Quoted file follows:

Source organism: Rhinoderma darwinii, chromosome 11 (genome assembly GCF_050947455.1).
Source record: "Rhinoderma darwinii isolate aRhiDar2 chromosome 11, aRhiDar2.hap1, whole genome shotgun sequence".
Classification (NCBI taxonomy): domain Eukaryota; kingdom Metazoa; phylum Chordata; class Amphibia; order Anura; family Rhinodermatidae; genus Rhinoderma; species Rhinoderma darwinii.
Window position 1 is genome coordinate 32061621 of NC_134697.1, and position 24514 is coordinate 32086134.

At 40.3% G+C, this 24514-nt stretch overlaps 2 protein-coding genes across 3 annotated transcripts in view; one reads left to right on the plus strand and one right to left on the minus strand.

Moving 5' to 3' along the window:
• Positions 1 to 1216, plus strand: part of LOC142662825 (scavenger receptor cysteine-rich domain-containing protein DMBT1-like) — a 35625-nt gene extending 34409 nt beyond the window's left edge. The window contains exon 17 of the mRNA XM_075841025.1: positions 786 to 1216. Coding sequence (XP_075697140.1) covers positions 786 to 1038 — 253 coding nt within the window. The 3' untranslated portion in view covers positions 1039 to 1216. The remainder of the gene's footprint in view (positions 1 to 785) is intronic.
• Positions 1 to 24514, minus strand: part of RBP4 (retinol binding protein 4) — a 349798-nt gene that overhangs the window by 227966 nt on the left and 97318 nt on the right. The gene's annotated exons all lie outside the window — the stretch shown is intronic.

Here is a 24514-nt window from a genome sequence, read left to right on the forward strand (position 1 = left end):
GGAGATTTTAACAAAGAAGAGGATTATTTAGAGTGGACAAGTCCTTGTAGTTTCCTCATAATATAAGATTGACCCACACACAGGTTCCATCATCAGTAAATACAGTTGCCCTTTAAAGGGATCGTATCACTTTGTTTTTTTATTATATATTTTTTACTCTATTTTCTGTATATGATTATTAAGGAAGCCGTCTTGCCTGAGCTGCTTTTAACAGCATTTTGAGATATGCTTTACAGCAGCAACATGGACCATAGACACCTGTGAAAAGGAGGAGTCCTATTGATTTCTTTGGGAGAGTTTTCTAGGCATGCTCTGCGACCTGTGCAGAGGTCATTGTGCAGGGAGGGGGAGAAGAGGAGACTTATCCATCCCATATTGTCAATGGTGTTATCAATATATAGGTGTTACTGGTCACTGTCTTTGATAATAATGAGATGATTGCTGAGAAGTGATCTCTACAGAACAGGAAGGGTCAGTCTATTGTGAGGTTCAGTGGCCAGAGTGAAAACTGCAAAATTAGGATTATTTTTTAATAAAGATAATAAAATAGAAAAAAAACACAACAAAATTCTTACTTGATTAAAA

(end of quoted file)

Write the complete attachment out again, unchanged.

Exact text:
Source organism: Rhinoderma darwinii, chromosome 11 (genome assembly GCF_050947455.1).
Source record: "Rhinoderma darwinii isolate aRhiDar2 chromosome 11, aRhiDar2.hap1, whole genome shotgun sequence".
Classification (NCBI taxonomy): domain Eukaryota; kingdom Metazoa; phylum Chordata; class Amphibia; order Anura; family Rhinodermatidae; genus Rhinoderma; species Rhinoderma darwinii.
Window position 1 is genome coordinate 32061621 of NC_134697.1, and position 24514 is coordinate 32086134.

At 40.3% G+C, this 24514-nt stretch overlaps 2 protein-coding genes across 3 annotated transcripts in view; one reads left to right on the plus strand and one right to left on the minus strand.

Moving 5' to 3' along the window:
• Positions 1 to 1216, plus strand: part of LOC142662825 (scavenger receptor cysteine-rich domain-containing protein DMBT1-like) — a 35625-nt gene extending 34409 nt beyond the window's left edge. The window contains exon 17 of the mRNA XM_075841025.1: positions 786 to 1216. Coding sequence (XP_075697140.1) covers positions 786 to 1038 — 253 coding nt within the window. The 3' untranslated portion in view covers positions 1039 to 1216. The remainder of the gene's footprint in view (positions 1 to 785) is intronic.
• Positions 1 to 24514, minus strand: part of RBP4 (retinol binding protein 4) — a 349798-nt gene that overhangs the window by 227966 nt on the left and 97318 nt on the right. The gene's annotated exons all lie outside the window — the stretch shown is intronic.

Here is a 24514-nt window from a genome sequence, read left to right on the forward strand (position 1 = left end):
GGAGATTTTAACAAAGAAGAGGATTATTTAGAGTGGACAAGTCCTTGTAGTTTCCTCATAATATAAGATTGACCCACACACAGGTTCCATCATCAGTAAATACAGTTGCCCTTTAAAGGGATCGTATCACTTTGTTTTTTTATTATATATTTTTTACTCTATTTTCTGTATATGATTATTAAGGAAGCCGTCTTGCCTGAGCTGCTTTTAACAGCATTTTGAGATATGCTTTACAGCAGCAACATGGACCATAGACACCTGTGAAAAGGAGGAGTCCTATTGATTTCTTTGGGAGAGTTTTCTAGGCATGCTCTGCGACCTGTGCAGAGGTCATTGTGCAGGGAGGGGGAGAAGAGGAGACTTATCCATCCCATATTGTCAATGGTGTTATCAATATATAGGTGTTACTGGTCACTGTCTTTGATAATAATGAGATGATTGCTGAGAAGTGATCTCTACAGAACAGGAAGGGTCAGTCTATTGTGAGGTTCAGTGGCCAGAGTGAAAACTGCAAAATTAGGATTATTTTTTAATAAAGATAATAAAATAGAAAAAAAACACAACAAAATTCTTACTTGATTAAAA